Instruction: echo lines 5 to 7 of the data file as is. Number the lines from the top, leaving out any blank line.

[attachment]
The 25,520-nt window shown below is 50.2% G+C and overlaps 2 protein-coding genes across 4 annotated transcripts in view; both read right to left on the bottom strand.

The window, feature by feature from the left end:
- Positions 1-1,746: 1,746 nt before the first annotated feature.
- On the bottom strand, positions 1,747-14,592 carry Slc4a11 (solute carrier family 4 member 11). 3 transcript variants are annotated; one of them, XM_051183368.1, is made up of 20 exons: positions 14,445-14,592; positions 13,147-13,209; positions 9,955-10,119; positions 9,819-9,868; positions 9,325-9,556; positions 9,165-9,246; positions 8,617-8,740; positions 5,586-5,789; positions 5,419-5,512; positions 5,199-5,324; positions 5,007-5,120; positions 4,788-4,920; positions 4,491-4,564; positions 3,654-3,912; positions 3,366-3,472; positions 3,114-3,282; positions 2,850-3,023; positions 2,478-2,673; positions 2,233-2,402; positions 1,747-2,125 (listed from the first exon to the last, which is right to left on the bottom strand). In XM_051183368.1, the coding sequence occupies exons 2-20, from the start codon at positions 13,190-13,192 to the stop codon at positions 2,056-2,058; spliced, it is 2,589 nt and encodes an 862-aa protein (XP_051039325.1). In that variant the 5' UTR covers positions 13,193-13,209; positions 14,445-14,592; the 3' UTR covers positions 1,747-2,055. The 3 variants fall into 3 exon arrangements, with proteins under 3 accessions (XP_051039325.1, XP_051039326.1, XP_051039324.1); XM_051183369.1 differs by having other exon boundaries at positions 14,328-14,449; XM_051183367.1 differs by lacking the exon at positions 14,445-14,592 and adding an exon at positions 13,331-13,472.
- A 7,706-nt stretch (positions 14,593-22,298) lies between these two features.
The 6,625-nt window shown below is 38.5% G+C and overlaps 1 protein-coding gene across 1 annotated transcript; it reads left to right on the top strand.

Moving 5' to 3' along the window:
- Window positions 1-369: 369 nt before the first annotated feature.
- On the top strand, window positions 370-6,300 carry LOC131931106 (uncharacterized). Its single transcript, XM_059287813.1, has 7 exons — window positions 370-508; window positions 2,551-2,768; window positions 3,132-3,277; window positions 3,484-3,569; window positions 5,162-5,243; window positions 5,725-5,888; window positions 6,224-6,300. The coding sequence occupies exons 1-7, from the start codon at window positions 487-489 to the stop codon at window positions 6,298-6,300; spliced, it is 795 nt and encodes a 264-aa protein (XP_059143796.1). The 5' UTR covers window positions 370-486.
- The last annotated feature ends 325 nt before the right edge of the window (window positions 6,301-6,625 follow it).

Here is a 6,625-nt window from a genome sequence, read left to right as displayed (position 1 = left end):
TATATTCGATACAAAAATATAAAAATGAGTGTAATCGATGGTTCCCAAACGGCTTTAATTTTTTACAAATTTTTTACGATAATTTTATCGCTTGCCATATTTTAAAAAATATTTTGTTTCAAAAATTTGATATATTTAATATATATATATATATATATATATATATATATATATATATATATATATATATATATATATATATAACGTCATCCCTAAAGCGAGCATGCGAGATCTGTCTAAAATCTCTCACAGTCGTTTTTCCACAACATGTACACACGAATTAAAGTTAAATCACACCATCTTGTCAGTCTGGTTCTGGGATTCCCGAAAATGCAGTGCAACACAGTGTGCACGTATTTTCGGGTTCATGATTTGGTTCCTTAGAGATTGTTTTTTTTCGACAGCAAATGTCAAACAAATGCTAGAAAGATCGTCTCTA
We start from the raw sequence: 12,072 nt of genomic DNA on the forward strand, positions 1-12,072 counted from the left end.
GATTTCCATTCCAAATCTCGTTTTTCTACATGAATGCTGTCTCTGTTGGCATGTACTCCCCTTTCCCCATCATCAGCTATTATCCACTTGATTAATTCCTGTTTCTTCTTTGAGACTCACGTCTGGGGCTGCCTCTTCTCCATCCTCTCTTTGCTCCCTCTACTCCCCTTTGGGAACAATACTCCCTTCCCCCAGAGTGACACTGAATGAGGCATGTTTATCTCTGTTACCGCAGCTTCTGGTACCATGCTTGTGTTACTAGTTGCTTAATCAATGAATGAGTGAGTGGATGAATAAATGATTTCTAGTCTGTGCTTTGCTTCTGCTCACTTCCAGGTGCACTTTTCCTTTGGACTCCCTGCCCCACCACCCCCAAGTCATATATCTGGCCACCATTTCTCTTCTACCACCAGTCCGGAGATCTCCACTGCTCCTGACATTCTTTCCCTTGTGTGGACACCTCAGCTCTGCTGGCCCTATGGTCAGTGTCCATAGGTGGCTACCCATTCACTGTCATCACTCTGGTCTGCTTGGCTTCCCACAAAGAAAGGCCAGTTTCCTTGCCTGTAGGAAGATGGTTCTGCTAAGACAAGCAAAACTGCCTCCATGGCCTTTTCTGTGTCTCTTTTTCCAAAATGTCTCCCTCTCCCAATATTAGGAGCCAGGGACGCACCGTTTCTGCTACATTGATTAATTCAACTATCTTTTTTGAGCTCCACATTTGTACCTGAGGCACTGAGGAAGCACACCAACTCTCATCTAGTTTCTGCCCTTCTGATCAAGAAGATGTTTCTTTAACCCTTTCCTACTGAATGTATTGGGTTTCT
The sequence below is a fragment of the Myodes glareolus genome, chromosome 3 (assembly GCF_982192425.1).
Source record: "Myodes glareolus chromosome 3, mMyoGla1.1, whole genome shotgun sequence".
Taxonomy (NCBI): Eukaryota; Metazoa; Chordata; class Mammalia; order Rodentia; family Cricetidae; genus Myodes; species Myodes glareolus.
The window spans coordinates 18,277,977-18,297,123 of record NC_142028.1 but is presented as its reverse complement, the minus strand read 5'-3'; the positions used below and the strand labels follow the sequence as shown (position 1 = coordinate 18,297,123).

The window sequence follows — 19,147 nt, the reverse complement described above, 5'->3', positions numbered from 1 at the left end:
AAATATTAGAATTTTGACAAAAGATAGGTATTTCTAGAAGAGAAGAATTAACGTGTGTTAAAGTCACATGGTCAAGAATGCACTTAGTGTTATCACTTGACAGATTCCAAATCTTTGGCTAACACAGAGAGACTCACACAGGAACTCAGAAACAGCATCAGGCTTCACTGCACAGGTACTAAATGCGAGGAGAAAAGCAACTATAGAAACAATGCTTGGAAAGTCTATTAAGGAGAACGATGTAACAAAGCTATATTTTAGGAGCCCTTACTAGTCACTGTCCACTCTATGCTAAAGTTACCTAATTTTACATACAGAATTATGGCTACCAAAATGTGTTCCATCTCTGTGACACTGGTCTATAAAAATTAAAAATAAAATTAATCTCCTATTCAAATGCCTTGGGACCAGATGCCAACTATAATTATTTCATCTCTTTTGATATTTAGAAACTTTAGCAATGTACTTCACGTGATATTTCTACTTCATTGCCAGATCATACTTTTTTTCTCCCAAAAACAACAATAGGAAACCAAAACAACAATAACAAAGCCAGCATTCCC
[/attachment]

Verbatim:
- A 7,706-nt stretch (positions 14,593-22,298) lies between these two features.
The 6,625-nt window shown below is 38.5% G+C and overlaps 1 protein-coding gene across 1 annotated transcript; it reads left to right on the top strand.

Moving 5' to 3' along the window: